Equipping conservation practitioners with quantitative estimations of sediment and P reduction from BMPs

Jul 2023


Water bodies worldwide are facing increasing pollution from sediment and phosphorus (P), threatening aquatic ecosystems and water quality. This environmental issue poses significant challenges to sustainable water resource management and necessitates effective solutions to mitigate its impacts. Numerous water quality models, tools, and estimators are available for predicting P loss from agricultural fields and watersheds. Many of these approaches can be challenging and complex to use, requiring specialized knowledge and expertise for proper implementation. This can be a challenge for conservation planners, who could benefit from applying these approaches to prioritize best management practices to address sediment and P in agricultural landscapes.

The Daily Erosion Project (DEP) and the Agricultural Conservation Planning Framework (ACPF) are two tools that simplify the complexities of required inputs and outputs in soil erosion and conservation planning. Tailored for the Midwest region of the U.S. and harnessing the power of a process model, the DEP offers a user-friendly approach for daily soil erosion estimation. ACPF uses geographic information systems and geospatial data to identify critical sources areas to target conservation practices and locates opportunities for their placement.


To address the duality of these two approaches and to provide stakeholders with needed quantitative information and certainty, researchers plan to harness the quantitative and computational prowess of DEP and the accessibility and planning strength of ACPF into a singular, integrated tool for conservation practitioners. The primary goal of this research is to develop an easy-to-use tool that would utilize quantitative sediment and P loss outputs from DEP in ACPF to: (i) simulate, identify and prioritize areas of high erosion and P transport potential; (ii) characterize potential BMP placement; and (iii) quantify potential sediment and phosphorus reduction and costs at different scales, from field to the small catchment level.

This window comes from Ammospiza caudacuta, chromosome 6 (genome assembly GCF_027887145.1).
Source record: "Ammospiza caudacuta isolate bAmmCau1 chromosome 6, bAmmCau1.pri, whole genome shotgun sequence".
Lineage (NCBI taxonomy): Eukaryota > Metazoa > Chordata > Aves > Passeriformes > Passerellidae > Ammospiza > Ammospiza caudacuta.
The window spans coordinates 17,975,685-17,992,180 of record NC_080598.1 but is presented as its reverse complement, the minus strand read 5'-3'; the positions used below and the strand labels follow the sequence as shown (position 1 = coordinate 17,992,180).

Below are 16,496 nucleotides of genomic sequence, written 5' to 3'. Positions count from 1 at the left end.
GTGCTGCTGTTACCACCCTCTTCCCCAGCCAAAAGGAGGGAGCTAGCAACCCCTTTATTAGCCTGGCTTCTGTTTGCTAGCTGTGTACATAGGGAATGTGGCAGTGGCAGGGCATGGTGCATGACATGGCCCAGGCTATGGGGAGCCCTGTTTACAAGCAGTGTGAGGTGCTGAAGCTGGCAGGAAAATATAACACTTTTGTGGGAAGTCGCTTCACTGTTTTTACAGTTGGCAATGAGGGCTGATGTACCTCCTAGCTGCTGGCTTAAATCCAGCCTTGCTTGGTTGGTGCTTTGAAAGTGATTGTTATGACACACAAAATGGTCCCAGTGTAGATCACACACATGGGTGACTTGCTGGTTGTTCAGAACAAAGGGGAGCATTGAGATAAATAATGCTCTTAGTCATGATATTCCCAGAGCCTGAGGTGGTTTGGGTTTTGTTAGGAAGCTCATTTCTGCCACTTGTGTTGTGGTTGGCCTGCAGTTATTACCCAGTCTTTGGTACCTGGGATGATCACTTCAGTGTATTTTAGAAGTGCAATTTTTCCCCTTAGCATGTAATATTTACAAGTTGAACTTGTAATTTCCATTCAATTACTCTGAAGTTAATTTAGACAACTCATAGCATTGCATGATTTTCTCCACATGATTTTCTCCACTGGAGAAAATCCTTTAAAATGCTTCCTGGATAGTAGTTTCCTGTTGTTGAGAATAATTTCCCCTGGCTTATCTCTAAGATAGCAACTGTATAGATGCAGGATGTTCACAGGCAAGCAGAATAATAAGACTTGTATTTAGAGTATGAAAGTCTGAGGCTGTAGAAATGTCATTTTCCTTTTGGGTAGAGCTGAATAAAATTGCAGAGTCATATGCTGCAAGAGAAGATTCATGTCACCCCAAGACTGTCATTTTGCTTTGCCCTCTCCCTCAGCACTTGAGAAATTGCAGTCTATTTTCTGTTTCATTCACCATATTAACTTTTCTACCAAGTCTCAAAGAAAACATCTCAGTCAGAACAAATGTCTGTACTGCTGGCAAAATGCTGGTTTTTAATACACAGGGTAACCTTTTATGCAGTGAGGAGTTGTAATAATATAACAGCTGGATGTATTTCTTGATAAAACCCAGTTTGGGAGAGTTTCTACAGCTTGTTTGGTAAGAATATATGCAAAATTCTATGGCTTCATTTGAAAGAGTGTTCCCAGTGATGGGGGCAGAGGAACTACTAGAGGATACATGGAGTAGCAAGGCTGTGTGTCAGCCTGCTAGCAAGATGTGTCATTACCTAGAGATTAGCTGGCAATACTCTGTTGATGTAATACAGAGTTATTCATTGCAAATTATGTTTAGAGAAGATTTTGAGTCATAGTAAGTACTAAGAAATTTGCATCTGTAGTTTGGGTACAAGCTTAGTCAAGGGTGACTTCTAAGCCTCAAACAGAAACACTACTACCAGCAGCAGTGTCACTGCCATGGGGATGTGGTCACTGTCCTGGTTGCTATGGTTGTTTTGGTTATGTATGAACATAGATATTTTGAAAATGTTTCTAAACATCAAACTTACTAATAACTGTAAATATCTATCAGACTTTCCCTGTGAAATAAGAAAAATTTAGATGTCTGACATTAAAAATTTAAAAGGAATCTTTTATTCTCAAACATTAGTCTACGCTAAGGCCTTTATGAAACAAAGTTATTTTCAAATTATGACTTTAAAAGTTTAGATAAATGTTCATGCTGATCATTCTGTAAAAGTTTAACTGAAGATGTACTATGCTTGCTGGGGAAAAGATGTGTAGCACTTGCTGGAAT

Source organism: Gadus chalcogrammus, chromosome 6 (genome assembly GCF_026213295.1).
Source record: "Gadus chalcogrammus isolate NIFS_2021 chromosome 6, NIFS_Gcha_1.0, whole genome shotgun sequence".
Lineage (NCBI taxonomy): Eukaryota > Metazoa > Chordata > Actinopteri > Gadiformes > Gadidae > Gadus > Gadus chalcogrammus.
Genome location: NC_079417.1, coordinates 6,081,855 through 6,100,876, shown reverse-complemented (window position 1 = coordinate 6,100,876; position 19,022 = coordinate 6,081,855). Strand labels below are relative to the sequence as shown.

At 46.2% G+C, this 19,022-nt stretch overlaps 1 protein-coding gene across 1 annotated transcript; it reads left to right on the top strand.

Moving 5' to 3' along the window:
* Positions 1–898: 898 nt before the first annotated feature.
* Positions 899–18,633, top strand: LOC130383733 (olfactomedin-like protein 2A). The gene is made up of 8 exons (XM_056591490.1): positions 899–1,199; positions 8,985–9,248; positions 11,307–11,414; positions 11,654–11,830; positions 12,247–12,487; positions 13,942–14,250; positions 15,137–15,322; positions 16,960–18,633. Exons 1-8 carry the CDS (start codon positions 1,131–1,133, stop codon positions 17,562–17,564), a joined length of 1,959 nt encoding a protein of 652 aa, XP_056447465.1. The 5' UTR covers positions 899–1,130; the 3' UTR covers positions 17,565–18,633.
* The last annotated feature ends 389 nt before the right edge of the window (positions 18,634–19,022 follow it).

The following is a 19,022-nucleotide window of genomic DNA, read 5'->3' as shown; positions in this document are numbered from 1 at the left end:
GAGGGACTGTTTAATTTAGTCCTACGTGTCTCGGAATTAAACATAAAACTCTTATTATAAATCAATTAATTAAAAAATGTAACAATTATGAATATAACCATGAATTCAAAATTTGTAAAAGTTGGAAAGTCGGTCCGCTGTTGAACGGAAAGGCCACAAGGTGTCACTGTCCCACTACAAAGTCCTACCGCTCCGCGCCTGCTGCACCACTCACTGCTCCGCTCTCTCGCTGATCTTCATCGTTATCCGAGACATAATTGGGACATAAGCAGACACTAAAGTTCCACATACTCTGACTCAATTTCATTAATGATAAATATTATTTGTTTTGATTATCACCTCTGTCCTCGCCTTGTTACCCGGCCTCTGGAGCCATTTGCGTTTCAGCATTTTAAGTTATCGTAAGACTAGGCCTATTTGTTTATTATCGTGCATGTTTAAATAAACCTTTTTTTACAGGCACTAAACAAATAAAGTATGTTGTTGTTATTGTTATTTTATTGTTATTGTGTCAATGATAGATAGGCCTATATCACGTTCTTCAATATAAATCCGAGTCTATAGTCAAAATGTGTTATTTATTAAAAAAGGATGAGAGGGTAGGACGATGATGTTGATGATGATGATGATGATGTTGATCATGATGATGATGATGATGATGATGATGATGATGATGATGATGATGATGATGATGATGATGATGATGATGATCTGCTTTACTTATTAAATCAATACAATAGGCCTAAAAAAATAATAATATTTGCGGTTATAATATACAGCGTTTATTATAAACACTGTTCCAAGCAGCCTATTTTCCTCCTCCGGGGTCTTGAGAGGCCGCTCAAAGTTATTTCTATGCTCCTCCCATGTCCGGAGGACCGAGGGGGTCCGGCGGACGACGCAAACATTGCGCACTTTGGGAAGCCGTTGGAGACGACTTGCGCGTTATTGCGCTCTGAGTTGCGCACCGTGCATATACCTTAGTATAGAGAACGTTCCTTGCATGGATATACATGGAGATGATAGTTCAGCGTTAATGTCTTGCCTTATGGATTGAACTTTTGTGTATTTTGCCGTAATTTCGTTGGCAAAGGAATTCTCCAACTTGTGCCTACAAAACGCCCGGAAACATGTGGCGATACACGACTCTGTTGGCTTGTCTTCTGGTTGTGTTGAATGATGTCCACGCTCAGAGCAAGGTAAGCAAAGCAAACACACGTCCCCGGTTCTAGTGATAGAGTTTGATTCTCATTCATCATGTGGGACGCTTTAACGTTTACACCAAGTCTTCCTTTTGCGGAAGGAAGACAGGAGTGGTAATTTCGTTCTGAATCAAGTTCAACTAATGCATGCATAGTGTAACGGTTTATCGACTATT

The project will employ a multi-faceted approach to achieve its objectives:

  • Assess the various approaches and tools that can be used in Watershed Erosion Prediction Project (WEPP) for simulating sediment and P transport for adaptation into the tool.
  • Develop an independent, downscaled DEP model to simulate sediment and P loss potential of fields or small catchments using high-resolution field data.
  • Incorporate the downscaled DEP sediment and P model into the ACPF Financial and Nutrient Reduction Tool (ACPF FiNRT) framework to produce sediment and P reductions and costs for BMP scenarios for fields and small catchments.

Project Updates

Note: Project reports published on the INRC website are often revised from researchers' original reports to increase consistency.

January 2024

Over the past six months, our team has been diligently working on the two primary objectives of our grant. Under Objective 1, we analyzed various WEPP tools and spreadsheet load estimators for estimating sediment and phosphorus transport. This phase also included selecting experimental fields and small watersheds with existing nutrient data, vital for testing our modeling approaches. In achieving Objective 2, we developed the first version of the "OFEtool", a GIS tool that downscales Daily Erosion Project (DEP) hillslope soil loss estimations from the HUC12 watershed level to a detailed field and pixel level (3x3 m). This tool is key in estimating sediment with greater resolution for our project's next stages. We've tested OFEtool in multiple HUC12 watersheds in Iowa and randomly chosen one for publication. Currently, we're also working on drafting a manuscript about OFEtool for the 'Earth Surface Processes and Landforms' journal, focusing on the special issue “Advances in Soil Erosion and Soil Conservation”.

Other Activities

2 Presentations

Presentation to the Iowa Nutrient Reduction Science Team (08/02/2023) titled "A GIS-based WEPP modeling approach to locate and quantify vulnerable fields prone to hillslope soil loss" Presentation at the ISU GIS day (11/15/2023) titled "Integrating Daily Erosion Project outputs into the ACPF Toolbox: A strategy to locate vulnerable fields and prioritize BMPs in agricultural landscapes"